It’s unfortunate to be constantly compared to a predecessor, but it appears one of the burdens Jacinda Ardern has to carry.
Every time she’s mentioned on this show, the inevitable texts comes in saying, “this wouldn’t have happened on Helen’s watch”.
They of course mean Helen Clark, and the latest incidence of what wouldn’t have happened on Helen’s watch is the Labour party sex abuse allegations scandal.
It’s a scandal now because it’s been allowed to become one, it’s grown legs over many months because of how it has been dealt with, or more accurately, has not been dealt with.
How it’s been bungled and mismanaged, how it’s been kept in the shadows and most woefully, done a huge disservice to the victims.
The texters are right to the extent that Helen Clark as a strong leader was omnipresent, in many respects it feels like she still is.
We hear from her regularly on a variety of political issues, her latest dalliance being into cannabis reform.
And if it feels like we’re hearing from her a lot, imagine how the Labour Party must feel.
I imagine she’s on the phone constantly.
But that’s because she’s deeply vested in every single thing that goes on, she’s a details person, she’s all over it.
And that, in this game, is what you need to be. A details person.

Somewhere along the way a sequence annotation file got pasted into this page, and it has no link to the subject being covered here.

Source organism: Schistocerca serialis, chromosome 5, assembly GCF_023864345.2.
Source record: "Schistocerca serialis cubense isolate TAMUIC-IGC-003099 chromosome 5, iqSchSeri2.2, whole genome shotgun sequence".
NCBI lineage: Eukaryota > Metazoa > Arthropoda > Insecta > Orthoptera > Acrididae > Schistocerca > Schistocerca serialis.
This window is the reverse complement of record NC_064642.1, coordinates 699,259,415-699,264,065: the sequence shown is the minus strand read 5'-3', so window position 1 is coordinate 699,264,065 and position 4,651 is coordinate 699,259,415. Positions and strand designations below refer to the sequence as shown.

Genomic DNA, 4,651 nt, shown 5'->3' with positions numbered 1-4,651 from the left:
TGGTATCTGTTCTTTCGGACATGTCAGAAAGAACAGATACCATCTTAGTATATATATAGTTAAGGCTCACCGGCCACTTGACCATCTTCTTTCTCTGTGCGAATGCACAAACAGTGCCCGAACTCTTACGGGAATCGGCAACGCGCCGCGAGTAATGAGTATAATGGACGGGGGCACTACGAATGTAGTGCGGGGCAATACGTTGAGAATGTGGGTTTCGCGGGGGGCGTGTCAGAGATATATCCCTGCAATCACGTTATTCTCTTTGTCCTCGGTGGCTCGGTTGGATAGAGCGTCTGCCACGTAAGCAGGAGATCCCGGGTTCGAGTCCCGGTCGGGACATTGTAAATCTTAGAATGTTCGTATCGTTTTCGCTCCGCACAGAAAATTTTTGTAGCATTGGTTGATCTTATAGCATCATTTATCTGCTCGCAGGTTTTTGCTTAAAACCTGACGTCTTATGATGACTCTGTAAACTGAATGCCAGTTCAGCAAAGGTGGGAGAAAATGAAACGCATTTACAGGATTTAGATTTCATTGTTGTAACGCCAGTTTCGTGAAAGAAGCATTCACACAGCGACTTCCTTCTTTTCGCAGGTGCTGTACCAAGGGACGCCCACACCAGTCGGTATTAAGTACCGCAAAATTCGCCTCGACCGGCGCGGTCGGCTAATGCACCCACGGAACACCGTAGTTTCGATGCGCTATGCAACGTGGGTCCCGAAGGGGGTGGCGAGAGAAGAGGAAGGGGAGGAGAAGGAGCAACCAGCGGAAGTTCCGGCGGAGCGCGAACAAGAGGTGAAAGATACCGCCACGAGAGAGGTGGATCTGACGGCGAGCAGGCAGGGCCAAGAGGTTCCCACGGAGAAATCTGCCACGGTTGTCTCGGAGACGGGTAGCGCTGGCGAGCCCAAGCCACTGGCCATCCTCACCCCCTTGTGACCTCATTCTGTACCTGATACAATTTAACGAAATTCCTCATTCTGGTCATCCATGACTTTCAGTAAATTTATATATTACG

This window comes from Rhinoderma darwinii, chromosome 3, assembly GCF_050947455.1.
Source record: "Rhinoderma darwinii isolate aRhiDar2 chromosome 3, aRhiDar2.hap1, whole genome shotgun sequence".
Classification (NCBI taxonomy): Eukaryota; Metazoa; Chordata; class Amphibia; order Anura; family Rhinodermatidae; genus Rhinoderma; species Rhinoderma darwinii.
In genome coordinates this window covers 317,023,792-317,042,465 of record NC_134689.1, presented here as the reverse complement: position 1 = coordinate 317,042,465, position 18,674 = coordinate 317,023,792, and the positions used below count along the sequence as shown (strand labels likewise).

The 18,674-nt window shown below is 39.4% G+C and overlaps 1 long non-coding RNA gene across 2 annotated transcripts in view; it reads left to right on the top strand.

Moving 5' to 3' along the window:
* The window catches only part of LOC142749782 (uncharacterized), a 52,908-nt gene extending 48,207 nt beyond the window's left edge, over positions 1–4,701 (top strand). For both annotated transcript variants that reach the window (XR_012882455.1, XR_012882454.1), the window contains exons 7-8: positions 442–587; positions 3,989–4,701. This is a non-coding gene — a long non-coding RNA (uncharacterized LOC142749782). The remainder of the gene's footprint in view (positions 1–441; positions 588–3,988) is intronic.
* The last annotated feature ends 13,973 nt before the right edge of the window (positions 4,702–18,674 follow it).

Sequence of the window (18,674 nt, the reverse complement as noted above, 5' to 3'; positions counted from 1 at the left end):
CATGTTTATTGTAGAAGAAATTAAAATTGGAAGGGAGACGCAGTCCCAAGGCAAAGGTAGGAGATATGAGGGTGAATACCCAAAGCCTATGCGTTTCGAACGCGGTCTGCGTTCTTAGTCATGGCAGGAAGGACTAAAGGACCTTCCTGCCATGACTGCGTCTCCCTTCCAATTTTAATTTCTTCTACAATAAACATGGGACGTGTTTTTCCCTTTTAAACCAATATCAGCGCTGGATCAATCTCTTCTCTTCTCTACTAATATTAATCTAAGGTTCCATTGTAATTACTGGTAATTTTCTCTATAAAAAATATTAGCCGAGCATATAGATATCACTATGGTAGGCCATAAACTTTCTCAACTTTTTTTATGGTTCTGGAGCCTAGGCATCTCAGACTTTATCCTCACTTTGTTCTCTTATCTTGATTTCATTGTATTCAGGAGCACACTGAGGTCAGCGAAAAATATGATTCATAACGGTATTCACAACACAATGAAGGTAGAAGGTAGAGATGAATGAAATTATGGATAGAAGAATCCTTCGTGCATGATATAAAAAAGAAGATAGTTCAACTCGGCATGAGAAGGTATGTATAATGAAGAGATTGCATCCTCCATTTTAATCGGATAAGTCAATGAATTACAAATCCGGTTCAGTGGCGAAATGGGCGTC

The devil is in the detail, as any corporate manager or CEO will tell you.
My fear for Jacinda on top of her lack of corporate experience or how to run a company far less a government, is her hands off approach. ‘My people will talk to your people’, ‘I got some advice’, let’s commission a report.
That sort of approach doesn’t cut it.
She said yesterday when asked if she’d spoken to Nigel Haworth directly about these allegations, that she’d “sought assurances” and that she’d “been assured”. By who? Well not Nigel.
And therein lies the crux of her leadership problem.
You get in the face of the person directly involved and you ask some pretty serious questions and you get the reassurance you need in person, direct, not from a middle man, not from an assistant running between offices, you get it straight from the horse’s mouth. Because if you don’t, what happens?
You find yourself running the media gauntlet months later, defending and deferring and back peddling.
And how does that look as a leader?
It looks shabby, and lacking in strong leadership.
No wonder Helen still looms large.